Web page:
Data_Sheet_1_Scale-Free Coupled Dynamics in Brain Networks Captured by Bivariate Focus-Based Multifractal Analysis.PDF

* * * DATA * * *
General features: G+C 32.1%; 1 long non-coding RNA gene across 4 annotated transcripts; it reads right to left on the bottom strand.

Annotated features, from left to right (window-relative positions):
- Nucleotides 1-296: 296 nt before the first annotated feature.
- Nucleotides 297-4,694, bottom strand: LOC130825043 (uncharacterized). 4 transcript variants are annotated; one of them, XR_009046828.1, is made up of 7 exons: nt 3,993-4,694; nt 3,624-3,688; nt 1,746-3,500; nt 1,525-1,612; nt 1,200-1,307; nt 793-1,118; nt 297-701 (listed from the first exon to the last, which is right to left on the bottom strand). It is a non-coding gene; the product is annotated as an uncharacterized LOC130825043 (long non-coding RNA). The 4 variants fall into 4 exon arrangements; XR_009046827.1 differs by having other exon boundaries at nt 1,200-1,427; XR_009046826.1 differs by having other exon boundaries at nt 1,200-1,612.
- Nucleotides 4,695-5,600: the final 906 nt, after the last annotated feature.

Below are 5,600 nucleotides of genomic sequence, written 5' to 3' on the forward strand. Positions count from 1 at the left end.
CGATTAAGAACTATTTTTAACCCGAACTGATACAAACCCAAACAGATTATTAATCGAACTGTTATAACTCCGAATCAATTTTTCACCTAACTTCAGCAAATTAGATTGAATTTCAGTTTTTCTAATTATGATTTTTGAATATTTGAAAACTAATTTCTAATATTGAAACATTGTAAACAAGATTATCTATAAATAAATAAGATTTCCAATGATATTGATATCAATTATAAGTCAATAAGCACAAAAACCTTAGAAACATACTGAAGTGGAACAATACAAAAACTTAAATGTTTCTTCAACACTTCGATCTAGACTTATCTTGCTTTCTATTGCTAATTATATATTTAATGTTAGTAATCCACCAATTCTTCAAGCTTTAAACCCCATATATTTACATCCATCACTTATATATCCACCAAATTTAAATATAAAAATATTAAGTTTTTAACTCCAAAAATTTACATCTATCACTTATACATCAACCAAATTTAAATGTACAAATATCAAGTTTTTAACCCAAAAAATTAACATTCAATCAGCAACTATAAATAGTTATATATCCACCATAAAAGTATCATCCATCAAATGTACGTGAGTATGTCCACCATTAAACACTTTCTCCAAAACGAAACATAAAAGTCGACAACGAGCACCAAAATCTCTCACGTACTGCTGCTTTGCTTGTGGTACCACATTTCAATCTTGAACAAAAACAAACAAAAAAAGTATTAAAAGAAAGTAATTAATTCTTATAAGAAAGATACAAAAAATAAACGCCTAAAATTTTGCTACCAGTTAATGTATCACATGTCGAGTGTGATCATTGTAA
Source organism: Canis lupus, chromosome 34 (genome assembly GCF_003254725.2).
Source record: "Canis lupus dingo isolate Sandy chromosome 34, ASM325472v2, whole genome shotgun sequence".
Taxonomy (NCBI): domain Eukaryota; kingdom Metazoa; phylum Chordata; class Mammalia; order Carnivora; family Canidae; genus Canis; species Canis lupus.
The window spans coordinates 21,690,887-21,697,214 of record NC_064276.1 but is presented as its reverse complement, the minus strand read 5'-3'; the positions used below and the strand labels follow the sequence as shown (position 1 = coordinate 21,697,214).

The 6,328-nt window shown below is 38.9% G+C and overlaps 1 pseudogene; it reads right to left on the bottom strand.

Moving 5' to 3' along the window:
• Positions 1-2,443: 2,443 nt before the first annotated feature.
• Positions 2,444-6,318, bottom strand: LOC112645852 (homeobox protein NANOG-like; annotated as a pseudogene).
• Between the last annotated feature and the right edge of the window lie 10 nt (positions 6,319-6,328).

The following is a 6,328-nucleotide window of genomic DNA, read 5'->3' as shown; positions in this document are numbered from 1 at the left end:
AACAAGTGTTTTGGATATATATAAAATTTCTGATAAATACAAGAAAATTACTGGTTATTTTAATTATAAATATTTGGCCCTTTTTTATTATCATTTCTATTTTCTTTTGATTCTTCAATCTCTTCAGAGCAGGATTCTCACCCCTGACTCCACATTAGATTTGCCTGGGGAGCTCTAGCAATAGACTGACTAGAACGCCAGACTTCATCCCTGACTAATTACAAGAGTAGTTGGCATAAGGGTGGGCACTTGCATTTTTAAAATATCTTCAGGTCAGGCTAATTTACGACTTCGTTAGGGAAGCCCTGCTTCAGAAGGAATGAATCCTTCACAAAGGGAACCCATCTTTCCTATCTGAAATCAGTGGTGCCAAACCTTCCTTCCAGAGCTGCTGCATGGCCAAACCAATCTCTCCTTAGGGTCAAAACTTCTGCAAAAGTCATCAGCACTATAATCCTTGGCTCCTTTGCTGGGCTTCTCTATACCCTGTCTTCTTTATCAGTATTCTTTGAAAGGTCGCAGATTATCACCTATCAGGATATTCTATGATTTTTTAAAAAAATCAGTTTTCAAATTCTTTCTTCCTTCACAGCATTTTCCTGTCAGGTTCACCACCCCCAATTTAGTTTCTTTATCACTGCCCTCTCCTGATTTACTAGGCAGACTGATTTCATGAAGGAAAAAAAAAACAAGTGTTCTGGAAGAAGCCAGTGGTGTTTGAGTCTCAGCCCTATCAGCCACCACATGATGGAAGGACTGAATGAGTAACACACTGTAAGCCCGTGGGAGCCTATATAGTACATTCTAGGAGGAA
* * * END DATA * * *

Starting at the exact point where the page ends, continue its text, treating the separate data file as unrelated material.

While most connectivity studies investigate functional connectivity (FC) in a scale-dependent manner, coupled neural processes may also exhibit broadband dynamics, manifesting as power-law scaling of their measures of interdependence. Here we introduce the bivariate focus-based multifractal (BFMF) analysis as a robust tool for capturing such scale-free relations and use resting-state electroencephalography (EEG) recordings of 12 subjects to demonstrate its performance in reconstructing physiological networks. BFMF was employed to characterize broadband FC between 62 cortical regions in a pairwise manner, with all investigated connections being tested for true bivariate multifractality. EEG channels were also grouped to represent the activity of six resting-state networks (RSNs) in the brain, thus allowing for the analysis of within- and between- RSNs connectivity, separately. Most connections featured true bivariate multifractality, which could be attributed to the genuine scale-free coupling of neural dynamics. Bivariate multifractality showed a characteristic topology over the cortex that was highly concordant among subjects. Long-term autocorrelation was higher in within-RSNs, while the degree of multifractality was generally found stronger in between-RSNs connections. These results offer statistical evidence of the bivariate multifractal nature of functional coupling in the brain and validate BFMF as a robust method to capture such scale-independent coupled dynamics.